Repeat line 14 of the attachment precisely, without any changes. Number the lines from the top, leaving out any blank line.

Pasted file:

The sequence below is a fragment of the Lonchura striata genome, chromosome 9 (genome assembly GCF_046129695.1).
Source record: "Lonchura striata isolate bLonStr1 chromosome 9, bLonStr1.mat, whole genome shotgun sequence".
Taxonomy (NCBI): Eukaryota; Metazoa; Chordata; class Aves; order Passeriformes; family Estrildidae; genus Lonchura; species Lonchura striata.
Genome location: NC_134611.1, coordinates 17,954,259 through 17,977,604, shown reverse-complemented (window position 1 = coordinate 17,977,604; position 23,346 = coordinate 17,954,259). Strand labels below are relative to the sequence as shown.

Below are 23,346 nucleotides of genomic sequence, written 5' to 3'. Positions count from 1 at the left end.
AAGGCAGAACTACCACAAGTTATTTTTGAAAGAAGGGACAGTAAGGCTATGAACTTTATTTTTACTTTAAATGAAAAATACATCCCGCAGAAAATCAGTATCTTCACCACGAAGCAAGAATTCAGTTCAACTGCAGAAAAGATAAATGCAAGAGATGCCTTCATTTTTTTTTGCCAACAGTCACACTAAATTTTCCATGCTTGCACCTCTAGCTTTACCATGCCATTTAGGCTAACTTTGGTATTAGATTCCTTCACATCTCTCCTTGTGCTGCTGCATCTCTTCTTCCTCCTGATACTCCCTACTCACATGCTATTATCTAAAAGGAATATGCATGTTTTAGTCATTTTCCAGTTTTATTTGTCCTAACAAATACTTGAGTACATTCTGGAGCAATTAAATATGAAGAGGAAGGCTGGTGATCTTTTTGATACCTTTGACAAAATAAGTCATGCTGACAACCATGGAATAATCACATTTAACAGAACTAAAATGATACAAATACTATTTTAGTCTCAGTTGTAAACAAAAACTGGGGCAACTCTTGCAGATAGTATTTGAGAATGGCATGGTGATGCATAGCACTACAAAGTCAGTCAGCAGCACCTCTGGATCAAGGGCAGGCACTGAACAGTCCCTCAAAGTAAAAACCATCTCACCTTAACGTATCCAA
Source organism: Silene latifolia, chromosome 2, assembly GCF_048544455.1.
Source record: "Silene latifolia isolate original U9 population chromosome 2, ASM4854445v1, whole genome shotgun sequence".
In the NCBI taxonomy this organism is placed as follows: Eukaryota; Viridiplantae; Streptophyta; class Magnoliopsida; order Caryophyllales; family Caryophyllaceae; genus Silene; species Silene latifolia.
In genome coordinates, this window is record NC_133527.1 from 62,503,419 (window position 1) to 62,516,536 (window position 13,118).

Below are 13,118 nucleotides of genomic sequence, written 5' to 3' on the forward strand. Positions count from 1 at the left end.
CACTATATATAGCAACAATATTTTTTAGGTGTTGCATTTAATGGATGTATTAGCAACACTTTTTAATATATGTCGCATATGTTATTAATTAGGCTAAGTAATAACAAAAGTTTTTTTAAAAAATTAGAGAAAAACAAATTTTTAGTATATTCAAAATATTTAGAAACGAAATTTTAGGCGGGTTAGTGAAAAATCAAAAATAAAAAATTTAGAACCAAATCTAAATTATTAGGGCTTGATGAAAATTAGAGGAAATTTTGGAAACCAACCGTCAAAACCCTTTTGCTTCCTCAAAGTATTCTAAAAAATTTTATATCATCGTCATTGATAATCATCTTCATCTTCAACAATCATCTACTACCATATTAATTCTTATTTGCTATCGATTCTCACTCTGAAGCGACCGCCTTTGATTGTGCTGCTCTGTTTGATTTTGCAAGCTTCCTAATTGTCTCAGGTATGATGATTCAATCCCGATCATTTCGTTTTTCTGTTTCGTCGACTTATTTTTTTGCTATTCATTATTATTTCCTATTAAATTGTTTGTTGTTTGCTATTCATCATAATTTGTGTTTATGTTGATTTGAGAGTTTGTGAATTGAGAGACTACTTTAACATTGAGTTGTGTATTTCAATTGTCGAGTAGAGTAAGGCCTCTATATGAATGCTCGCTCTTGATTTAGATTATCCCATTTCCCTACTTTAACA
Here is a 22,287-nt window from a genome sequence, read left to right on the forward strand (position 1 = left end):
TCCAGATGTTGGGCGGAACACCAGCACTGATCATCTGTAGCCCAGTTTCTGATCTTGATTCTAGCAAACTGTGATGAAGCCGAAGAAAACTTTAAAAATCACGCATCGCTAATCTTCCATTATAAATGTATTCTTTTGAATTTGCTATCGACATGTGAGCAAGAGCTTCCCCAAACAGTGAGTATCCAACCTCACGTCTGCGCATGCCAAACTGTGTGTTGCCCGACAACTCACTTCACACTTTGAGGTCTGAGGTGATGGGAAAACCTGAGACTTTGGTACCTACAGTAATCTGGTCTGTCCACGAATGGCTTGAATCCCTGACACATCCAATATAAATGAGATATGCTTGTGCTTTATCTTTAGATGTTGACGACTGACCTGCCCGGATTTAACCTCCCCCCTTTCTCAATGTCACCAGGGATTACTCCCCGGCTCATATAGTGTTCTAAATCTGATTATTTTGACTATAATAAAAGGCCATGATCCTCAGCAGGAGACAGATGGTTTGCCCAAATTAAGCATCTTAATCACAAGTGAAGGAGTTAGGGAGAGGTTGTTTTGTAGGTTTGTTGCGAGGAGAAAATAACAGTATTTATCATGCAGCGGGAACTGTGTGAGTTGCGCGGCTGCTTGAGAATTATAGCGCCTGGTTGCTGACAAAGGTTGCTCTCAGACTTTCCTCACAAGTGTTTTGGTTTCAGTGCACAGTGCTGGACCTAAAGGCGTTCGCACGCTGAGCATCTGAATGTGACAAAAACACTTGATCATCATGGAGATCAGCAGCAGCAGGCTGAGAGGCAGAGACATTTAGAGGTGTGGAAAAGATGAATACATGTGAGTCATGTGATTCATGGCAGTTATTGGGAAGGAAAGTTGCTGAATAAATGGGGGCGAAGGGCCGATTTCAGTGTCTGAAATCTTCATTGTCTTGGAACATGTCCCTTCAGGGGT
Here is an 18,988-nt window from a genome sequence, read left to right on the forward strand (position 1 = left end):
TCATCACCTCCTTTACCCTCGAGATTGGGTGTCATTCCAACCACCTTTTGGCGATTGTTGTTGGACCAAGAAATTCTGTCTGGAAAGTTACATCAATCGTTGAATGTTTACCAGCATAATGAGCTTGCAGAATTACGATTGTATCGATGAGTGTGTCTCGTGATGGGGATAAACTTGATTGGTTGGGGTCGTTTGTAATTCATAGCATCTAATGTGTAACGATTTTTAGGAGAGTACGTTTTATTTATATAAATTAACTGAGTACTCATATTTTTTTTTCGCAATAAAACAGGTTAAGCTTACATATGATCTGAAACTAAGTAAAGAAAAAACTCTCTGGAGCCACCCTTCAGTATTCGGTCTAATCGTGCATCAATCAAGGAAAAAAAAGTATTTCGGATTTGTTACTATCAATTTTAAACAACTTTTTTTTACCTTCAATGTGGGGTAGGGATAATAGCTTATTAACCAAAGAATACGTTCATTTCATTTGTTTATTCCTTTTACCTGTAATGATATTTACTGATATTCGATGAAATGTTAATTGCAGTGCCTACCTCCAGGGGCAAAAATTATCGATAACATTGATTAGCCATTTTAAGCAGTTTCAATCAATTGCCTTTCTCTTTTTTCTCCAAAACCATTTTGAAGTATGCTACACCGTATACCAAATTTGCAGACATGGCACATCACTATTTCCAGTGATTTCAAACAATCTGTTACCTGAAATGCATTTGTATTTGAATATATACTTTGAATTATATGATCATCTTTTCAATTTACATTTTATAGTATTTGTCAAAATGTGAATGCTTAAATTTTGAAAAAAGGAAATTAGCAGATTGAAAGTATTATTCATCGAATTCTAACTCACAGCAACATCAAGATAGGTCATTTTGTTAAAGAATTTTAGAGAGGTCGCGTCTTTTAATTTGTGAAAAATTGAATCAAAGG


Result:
TCCAGATGTTGGGCGGAACACCAGCACTGATCATCTGTAGCCCAGTTTCTGATCTTGATTCTAGCAAACTGTGATGAAGCCGAAGAAAACTTTAAAAATCACGCATCGCTAATCTTCCATTATAAATGTATTCTTTTGAATTTGCTATCGACATGTGAGCAAGAGCTTCCCCAAACAGTGAGTATCCAACCTCACGTCTGCGCATGCCAAACTGTGTGTTGCCCGACAACTCACTTCACACTTTGAGGTCTGAGGTGATGGGAAAACCTGAGACTTTGGTACCTACAGTAATCTGGTCTGTCCACGAATGGCTTGAATCCCTGACACATCCAATATAAATGAGATATGCTTGTGCTTTATCTTTAGATGTTGACGACTGACCTGCCCGGATTTAACCTCCCCCCTTTCTCAATGTCACCAGGGATTACTCCCCGGCTCATATAGTGTTCTAAATCTGATTATTTTGACTATAATAAAAGGCCATGATCCTCAGCAGGAGACAGATGGTTTGCCCAAATTAAGCATCTTAATCACAAGTGAAGGAGTTAGGGAGAGGTTGTTTTGTAGGTTTGTTGCGAGGAGAAAATAACAGTATTTATCATGCAGCGGGAACTGTGTGAGTTGCGCGGCTGCTTGAGAATTATAGCGCCTGGTTGCTGACAAAGGTTGCTCTCAGACTTTCCTCACAAGTGTTTTGGTTTCAGTGCACAGTGCTGGACCTAAAGGCGTTCGCACGCTGAGCATCTGAATGTGACAAAAACACTTGATCATCATGGAGATCAGCAGCAGCAGGCTGAGAGGCAGAGACATTTAGAGGTGTGGAAAAGATGAATACATGTGAGTCATGTGATTCATGGCAGTTATTGGGAAGGAAAGTTGCTGAATAAATGGGGGCGAAGGGCCGATTTCAGTGTCTGAAATCTTCATTGTCTTGGAACATGTCCCTTCAGGGGT